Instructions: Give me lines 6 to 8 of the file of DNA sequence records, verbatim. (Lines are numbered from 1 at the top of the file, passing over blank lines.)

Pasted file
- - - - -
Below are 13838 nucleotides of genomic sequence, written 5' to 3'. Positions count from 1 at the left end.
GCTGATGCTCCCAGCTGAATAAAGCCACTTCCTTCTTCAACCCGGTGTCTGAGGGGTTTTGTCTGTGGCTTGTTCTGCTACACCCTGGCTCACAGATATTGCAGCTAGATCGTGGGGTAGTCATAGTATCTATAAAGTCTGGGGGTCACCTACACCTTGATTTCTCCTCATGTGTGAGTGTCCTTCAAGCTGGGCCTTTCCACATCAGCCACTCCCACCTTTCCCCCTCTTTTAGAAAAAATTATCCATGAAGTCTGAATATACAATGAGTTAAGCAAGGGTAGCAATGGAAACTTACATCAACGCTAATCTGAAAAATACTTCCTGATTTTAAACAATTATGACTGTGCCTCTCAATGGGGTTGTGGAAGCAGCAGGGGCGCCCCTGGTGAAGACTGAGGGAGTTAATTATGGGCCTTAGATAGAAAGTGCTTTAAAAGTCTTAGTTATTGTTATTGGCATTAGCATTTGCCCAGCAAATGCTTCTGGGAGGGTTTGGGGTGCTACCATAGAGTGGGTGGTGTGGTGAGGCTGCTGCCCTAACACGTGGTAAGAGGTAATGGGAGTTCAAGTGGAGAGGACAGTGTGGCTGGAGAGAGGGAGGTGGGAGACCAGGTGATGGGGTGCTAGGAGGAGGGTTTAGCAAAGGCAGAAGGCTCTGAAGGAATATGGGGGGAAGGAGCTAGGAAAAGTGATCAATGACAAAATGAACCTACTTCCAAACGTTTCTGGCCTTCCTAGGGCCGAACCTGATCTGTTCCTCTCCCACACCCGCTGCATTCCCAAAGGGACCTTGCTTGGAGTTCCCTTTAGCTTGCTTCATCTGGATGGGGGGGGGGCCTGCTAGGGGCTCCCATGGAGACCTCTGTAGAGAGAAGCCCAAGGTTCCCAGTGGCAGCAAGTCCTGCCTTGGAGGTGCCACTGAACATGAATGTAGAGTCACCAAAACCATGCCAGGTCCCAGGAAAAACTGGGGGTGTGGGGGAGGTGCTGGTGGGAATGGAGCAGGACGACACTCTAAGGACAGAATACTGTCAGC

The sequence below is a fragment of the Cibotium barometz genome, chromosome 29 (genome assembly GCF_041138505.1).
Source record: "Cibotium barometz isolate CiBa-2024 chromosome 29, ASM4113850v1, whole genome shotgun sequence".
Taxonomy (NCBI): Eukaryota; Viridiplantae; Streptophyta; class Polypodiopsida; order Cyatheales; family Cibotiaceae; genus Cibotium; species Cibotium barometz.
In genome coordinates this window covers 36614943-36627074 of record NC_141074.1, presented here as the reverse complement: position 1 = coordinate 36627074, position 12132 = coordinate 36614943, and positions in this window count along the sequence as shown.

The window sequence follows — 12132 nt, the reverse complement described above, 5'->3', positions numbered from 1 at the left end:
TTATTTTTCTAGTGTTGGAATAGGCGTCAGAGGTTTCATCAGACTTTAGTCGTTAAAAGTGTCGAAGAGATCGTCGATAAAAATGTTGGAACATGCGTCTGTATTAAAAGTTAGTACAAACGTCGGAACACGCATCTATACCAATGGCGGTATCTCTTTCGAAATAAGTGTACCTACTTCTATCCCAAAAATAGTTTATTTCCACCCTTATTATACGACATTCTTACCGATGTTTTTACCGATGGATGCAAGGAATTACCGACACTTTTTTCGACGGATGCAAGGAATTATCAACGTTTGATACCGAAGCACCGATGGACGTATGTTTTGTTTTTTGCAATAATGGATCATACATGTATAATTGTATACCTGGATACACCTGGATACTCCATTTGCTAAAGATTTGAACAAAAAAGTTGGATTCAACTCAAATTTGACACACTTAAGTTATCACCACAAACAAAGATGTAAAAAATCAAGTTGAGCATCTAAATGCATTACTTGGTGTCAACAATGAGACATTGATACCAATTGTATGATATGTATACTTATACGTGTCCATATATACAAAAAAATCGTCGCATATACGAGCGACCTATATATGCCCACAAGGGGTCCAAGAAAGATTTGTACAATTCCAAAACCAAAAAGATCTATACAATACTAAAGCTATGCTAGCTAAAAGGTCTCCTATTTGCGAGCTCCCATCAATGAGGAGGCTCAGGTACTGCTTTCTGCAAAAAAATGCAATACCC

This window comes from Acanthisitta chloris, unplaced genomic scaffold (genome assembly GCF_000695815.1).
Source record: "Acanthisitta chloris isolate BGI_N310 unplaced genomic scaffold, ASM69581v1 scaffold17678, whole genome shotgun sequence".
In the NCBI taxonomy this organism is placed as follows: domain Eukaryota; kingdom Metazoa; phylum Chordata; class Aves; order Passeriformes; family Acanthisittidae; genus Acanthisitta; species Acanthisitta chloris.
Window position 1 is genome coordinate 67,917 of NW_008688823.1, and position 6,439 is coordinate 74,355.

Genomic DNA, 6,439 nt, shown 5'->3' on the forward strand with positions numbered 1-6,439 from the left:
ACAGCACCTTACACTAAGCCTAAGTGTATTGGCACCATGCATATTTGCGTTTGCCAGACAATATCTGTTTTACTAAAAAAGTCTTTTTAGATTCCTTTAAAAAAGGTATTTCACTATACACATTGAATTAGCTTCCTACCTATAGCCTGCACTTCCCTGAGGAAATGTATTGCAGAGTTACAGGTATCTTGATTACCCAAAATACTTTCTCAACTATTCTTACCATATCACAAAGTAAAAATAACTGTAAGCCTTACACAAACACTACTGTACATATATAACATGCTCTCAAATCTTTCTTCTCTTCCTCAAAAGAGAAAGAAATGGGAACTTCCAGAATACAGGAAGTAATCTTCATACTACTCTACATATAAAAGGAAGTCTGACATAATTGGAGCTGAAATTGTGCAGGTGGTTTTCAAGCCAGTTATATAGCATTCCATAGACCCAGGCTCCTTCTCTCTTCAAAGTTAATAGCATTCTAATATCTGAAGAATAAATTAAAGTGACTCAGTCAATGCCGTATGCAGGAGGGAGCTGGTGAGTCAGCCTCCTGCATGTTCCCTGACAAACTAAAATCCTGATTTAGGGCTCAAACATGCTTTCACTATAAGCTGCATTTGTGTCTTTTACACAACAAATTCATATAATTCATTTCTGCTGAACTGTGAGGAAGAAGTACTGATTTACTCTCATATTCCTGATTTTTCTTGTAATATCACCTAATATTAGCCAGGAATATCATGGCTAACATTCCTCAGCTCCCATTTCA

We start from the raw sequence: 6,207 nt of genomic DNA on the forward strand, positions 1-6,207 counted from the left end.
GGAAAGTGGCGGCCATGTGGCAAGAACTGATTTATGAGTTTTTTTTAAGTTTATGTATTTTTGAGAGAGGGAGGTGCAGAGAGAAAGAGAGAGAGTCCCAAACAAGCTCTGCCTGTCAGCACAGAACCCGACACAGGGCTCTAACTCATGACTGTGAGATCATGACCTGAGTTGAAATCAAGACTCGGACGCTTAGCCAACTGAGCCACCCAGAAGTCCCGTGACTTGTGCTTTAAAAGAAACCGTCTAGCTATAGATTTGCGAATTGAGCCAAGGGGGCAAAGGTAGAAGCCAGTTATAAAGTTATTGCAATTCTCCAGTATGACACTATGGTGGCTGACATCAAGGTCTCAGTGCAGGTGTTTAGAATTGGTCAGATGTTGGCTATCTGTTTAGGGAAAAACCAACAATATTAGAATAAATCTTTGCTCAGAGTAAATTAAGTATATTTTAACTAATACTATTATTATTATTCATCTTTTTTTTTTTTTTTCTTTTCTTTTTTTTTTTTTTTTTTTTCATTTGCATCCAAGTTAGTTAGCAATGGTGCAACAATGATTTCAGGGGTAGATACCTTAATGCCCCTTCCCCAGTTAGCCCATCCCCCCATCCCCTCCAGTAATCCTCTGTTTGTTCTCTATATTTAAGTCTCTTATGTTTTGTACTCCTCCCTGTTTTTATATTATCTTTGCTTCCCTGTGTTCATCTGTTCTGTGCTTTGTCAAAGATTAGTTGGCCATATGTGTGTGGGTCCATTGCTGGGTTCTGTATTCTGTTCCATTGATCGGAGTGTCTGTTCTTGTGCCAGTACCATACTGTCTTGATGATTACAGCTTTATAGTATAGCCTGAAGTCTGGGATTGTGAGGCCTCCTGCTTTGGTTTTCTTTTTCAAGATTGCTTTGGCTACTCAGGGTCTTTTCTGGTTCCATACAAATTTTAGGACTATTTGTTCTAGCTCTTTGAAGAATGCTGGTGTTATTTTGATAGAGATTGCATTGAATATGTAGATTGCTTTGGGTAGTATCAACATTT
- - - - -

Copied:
In genome coordinates this window covers 36614943-36627074 of record NC_141074.1, presented here as the reverse complement: position 1 = coordinate 36627074, position 12132 = coordinate 36614943, and positions in this window count along the sequence as shown.

The window sequence follows — 12132 nt, the reverse complement described above, 5'->3', positions numbered from 1 at the left end:
TTATTTTTCTAGTGTTGGAATAGGCGTCAGAGGTTTCATCAGACTTTAGTCGTTAAAAGTGTCGAAGAGATCGTCGATAAAAATGTTGGAACATGCGTCTGTATTAAAAGTTAGTACAAACGTCGGAACACGCATCTATACCAATGGCGGTATCTCTTTCGAAATAAGTGTACCTACTTCTATCCCAAAAATAGTTTATTTCCACCCTTATTATACGACATTCTTACCGATGTTTTTACCGATGGATGCAAGGAATTACCGACACTTTTTTCGACGGATGCAAGGAATTATCAACGTTTGATACCGAAGCACCGATGGACGTATGTTTTGTTTTTTGCAATAATGGATCATACATGTATAATTGTATACCTGGATACACCTGGATACTCCATTTGCTAAAGATTTGAACAAAAAAGTTGGATTCAACTCAAATTTGACACACTTAAGTTATCACCACAAACAAAGATGTAAAAAATCAAGTTGAGCATCTAAATGCATTACTTGGTGTCAACAATGAGACATTGATACCAATTGTATGATATGTATACTTATACGTGTCCATATATACAAAAAAATCGTCGCATATACGAGCGACCTATATATGCCCACAAGGGGTCCAAGAAAGATTTGTACAATTCCAAAACCAAAAAGATCTATACAATACTAAAGCTATGCTAGCTAAAAGGTCTCCTATTTGCGAGCTCCCATCAATGAGGAGGCTCAGGTACTGCTTTCTGCAAAAAAATGCAATACCC